In this tutorial we will learn how to use the Raspberry Pi camera module to take pictures and videos from the terminal or from a Python program. By the end of this article, you will be able to use the Raspberry Pi’s camera module in any project.

Overview of the Raspberry Pi Camera Module

The resolution of the camera module depends on the board version. In this tutorial we will use v2, which uses an 8MP Sony IMX219 sensor. Version one uses a 5MP OmniVision OV5647 sensor.

Figure 1: Raspberry Pi Camera Module v2 (Image Credit:

The Raspberry Pi camera module supports 1080p30, 720p60, and VGA90 video modes as well as still captures. It works with all previous versions of the Raspberry Pi.

Connecting the Camera

1. Make sure the Raspberry Pi is disconnected from power when installing the camera.

2. Pull up on the edges of the plastic clip on the Raspberry Pi’s camera port.

3. Insert the camera’s ribbon cable into the camera port. The metal traces on the camera cable should face the metal pins on the Raspberry Pi’s camera port.

4. Gently push the clip back into place. The camera cable should fit tightly so that it won’t slide out if pulled.

Now that the camera is connected, we will setup the Raspberry Pi so that it can communicate with the camera module.

Setting Up the Camera

1. First, startup your Raspberry Pi.

2. Open the Raspberry Pi Configuration tool using either the main menu or the command line. In the main menu, you can find it under Preferences:

Figure 1: Raspiconfig

Otherwise, enter this command on the terminal:

sudo raspi-config

3. Next, select Interfaces. The camera is disabled by default. Enable it then save the changes to raspiconfig.

4. Now restart your Raspberry Pi.

Using the Terminal to Take Pictures and Videos

The easiest way to use your camera is from the terminal. Open the terminal up from the menu bar and enter the following commands:

To take a photo:

raspistill -o home/pi/image.jpg

The raspistill command captures the photo after a five second preview (enough time to get ready for the picture). You must include the path and the target filename of your photo with the command, or else it will not work.

To take a video:

raspivid -o home/pi/video.h264

On the other hand, the raspvid command records a 5-second clip and saves it to your target directory. You also need to include the path or else it does not work. Furthermore, you can change the resolution of your image and video by adding -w and -h switches. For instance:

raspistill -o home/pi/image.jpg -w 1024 -h 768
raspivid -o home/pi/video.h264 -w 1024 -h 768

Using Python to Take Pictures and Videos

Another way to control the camera is by using Python. In this example we will use the picamera Python module to control the camera. Next, initialize the camera using the PiCamera() function. Your program should look like this:

from picamera import PiCamera
camera = PiCamera()

To start sending data to your Raspberry Pi, add camera.start_preview(). If your preview is reversed, rotate by 180 degrees using camera.rotation = 180. The value of camera.rotation is changeable. So if you need to orient your preview to an unusual degree, you technically can, but I advise not to because it might mess up your image.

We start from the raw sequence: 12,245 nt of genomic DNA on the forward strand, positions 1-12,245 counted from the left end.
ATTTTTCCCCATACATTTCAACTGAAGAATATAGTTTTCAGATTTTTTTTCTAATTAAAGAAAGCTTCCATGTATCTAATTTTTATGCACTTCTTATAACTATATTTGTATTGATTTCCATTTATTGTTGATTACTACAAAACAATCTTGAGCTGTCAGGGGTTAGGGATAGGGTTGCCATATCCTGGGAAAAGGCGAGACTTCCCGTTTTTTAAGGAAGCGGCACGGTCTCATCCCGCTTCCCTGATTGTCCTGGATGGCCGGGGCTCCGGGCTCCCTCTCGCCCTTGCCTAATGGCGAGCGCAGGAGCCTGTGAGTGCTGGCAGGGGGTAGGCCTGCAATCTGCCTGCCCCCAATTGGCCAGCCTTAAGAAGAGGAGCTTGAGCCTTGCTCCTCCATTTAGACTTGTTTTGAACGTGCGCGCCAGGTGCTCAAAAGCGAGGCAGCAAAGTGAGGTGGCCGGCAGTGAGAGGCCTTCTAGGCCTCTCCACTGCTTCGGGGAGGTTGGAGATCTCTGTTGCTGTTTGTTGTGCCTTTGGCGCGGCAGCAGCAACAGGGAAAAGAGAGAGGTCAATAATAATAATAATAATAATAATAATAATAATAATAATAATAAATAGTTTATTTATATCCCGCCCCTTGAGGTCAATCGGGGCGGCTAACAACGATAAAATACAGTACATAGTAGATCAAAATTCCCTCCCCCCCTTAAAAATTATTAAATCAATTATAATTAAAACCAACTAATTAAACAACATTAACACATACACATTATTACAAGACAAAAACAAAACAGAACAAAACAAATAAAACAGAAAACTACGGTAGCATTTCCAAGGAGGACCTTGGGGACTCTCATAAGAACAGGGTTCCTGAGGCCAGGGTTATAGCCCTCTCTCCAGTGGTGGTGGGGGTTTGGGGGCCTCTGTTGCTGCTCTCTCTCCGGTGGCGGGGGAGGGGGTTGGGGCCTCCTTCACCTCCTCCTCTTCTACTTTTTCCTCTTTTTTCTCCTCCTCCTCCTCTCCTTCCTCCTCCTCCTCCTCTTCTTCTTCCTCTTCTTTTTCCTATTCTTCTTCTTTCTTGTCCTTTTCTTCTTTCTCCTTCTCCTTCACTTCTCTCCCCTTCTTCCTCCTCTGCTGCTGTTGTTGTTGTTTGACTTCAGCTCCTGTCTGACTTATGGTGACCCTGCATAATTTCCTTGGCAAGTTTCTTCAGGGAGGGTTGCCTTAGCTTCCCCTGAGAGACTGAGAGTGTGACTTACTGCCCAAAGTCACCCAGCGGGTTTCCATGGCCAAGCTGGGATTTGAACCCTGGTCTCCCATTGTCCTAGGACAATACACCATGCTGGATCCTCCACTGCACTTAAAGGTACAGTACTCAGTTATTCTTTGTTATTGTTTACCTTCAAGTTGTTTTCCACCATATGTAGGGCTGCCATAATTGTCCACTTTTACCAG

To take a photo:

Note that if you’re coding Python using the terminal’s interactive shell, the screen will get replaced by your camera’s output. To exit, press CTRL + Z.

Finally, to take a picture, simply use camera.capture('path/path/desiredfilename.jpg').


You can import the time module to replicate what we did using the terminal. Add a 5-second delay so that you have time to prepare. Always include camera.stop_preview() after you are done with the camera.

To take a video:

The way you take a picture and record a video using PiCamera is very similar. You need not remove the start and stop preview functions. You just replace camera.capture by camera.start_recording('path/path/desiredfilename.h264') and camera.stop_recording().


Use the delay to indicate the duration of your video recording.

How to Make an Image Time Lapse

Image time lapses are great for showing events that occur over a long time span. Pictures are taken at long intervals (hours to days), then assembled into a short video that shows the process at high speed. For example, image time lapses can be used to film a plant growing or the change of seasons in a forest.

The Python program below will take a photo every 30 seconds in 1024 x 768 resolution:

from picamera import PiCamera
from time import sleep

picamera = PiCamera()
timeinbetween = 30

with picamera.PiCamera() as camera:
    camera.resolution = (1024, 768)
    for filename in camera.capture_continuous('/home/pi/time-lapse/img{timestamp:%H-%M-%S-%f}.jpg'):

Note that the resolution is often modified in time-lapse programs, especially if the time in between pictures is short. If the wait time is short, more photos are taken, and if these pictures are big, they will fill up your storage faster than you could expect.

Hope this article has helped you setup the camera module on the Raspberry Pi! Leave a comment below if you have any questions.